Akai turns its MPC 2.0 software into (almost) a full DAW
Akai has just announced the release of MPC 2.0, a long-awaited update to the computer side of the MPC production platform that integrates a hardware controller and PC software. The MPC software is now capable of functioning as your main DAW and can be used standalone, or as a plug-in in your host of choice.
Version 2.0 sees a user interface facelift (now matching the visuals of the latest MPC controllers), along with a big list of new features that include audio track recording, time-stretching and pitch shifting in real-time, audio and MIDI drag-and-drop support, Ableton Link & Bluetooth 4.0 MIDI support, signal routing (submixing, FX returns, multi-output support), a new mixer layout, 64-bit audio engine, and other technicalities.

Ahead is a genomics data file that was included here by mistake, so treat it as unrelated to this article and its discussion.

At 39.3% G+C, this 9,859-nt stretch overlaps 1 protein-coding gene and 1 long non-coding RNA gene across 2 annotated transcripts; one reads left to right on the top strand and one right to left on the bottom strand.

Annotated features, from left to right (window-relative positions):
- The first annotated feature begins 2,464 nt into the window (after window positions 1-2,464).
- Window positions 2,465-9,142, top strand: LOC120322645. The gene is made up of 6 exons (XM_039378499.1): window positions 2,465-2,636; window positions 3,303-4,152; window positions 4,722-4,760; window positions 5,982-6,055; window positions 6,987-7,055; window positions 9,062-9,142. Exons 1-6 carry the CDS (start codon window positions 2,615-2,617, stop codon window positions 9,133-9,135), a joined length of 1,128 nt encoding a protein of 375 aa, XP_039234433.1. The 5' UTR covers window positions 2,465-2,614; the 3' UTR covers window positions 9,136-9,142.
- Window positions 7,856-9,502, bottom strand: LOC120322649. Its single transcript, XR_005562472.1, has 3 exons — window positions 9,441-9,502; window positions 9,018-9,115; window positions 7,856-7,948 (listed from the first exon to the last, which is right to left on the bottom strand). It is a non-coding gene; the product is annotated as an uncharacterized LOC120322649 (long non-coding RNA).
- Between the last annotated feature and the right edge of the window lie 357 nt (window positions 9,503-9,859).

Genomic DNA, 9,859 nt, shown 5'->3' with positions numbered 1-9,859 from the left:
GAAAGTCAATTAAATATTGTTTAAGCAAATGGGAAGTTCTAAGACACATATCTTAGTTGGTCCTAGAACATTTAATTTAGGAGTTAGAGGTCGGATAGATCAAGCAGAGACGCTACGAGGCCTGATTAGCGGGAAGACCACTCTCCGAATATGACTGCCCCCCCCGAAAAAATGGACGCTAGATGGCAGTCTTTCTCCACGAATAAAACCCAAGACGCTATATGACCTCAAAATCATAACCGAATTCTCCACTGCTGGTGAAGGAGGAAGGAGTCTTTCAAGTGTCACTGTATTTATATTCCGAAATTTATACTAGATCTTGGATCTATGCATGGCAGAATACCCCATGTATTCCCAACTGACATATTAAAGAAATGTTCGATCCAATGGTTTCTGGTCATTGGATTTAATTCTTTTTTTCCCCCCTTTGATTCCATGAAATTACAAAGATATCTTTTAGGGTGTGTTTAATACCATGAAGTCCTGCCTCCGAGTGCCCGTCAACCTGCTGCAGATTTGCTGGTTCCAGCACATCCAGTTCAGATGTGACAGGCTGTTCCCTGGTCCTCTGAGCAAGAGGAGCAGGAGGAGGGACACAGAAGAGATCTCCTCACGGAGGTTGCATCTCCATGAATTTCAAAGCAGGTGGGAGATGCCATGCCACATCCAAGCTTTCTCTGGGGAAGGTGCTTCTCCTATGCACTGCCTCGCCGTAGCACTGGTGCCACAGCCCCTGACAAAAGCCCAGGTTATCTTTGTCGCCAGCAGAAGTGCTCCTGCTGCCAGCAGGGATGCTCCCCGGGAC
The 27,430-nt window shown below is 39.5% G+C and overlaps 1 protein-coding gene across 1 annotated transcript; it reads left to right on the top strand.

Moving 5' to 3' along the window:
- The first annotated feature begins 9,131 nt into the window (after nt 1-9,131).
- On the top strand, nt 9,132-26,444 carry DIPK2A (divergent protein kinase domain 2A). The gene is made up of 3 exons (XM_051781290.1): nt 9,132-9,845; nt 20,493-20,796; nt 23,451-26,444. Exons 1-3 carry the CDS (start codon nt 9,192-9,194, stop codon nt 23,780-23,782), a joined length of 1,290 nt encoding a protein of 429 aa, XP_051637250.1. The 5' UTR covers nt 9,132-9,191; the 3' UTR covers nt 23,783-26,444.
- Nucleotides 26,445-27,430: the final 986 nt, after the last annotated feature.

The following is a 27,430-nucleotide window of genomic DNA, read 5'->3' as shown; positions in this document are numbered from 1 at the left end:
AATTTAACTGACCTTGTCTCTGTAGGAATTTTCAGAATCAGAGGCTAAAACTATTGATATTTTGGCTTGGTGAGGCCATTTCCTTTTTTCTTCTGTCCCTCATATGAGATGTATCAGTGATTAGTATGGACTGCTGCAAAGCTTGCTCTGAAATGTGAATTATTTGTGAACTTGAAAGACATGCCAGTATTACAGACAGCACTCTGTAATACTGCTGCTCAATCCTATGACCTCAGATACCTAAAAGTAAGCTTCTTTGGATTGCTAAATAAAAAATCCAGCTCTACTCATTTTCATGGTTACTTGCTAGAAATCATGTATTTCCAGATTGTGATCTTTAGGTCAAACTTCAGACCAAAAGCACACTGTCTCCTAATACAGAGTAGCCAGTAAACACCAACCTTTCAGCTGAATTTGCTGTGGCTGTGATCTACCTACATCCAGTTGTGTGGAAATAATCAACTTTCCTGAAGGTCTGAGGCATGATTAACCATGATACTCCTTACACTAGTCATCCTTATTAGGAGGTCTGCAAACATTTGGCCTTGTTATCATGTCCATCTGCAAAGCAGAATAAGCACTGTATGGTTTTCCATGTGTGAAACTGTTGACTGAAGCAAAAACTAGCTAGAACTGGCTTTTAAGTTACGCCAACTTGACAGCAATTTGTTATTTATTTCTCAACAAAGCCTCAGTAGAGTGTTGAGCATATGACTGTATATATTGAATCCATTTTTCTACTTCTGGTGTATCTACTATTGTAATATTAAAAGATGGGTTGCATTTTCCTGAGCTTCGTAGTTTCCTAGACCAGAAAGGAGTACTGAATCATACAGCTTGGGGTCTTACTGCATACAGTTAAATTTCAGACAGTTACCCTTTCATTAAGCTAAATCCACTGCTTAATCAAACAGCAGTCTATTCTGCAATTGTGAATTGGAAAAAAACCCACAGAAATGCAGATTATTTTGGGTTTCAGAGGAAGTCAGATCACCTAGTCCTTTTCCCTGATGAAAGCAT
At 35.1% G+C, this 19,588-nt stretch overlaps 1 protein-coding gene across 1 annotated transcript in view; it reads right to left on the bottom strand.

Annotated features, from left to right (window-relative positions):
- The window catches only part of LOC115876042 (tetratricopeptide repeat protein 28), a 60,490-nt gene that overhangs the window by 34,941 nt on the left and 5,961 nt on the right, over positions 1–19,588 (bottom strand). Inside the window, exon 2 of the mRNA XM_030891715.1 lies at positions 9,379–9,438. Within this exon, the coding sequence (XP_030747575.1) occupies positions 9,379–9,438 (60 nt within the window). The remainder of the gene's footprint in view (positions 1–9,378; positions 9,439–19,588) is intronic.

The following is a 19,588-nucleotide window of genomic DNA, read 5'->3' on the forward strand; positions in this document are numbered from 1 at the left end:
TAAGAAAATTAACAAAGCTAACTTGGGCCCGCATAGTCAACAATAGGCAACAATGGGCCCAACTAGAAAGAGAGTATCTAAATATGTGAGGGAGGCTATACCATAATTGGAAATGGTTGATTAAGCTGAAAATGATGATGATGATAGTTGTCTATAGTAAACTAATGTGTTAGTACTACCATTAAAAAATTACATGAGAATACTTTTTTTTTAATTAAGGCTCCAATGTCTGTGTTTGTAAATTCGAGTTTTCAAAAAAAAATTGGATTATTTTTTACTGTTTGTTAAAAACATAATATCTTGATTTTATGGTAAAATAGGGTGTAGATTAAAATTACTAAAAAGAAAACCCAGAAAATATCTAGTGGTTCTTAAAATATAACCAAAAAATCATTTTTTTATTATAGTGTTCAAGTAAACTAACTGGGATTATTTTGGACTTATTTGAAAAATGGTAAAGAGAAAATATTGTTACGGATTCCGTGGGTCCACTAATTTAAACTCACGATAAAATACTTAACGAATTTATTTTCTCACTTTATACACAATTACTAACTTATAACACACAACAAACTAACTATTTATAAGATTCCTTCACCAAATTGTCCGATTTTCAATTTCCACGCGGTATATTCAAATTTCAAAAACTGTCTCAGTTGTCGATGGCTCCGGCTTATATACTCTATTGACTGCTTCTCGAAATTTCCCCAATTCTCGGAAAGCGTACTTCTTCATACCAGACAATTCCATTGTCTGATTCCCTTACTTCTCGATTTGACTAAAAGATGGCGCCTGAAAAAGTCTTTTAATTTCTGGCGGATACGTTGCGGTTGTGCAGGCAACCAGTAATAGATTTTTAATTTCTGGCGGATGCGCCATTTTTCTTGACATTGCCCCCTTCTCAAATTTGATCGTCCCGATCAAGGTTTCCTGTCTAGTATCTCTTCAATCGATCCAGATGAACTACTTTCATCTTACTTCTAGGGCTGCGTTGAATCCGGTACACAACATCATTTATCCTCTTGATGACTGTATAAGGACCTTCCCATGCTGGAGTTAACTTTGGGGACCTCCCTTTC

It’s one of the biggest updates to the MPC software ever, and it’s bound to turn some heads in the beat production community with its deep, almost fully complete DAW functionality. The latter is something NI Machine users have been clamouring for a long while, though NI’s vision seems to be slowly incorporating DAW features into its primarily beat-oriented software. It’s still a workable strategy for many users, but we’re sure NI will have something to retaliate against MPC 2.0’s extensive DAW functionality. It will be interesting to see how the competition between the world’s most popular beat-making platforms develops from this point on.
MPC 2.0 supports the following controller models: MPC X, MPC Live, MPC Touch, MPC Studio Black, MPC Renaissance, MPC Studio, MPC Element, and the MPK2 keyboard controllers.
Price and availability
The 2.0 upgrade is available now and free for MPC Live and MPC Touch users. Upgrades for older models start from $100. Future updates to the platform are expected in the coming months.
You have a lot of wrong info since it doesn’t support many of the devices listed and there is no way to purchase an upgrade to 2.0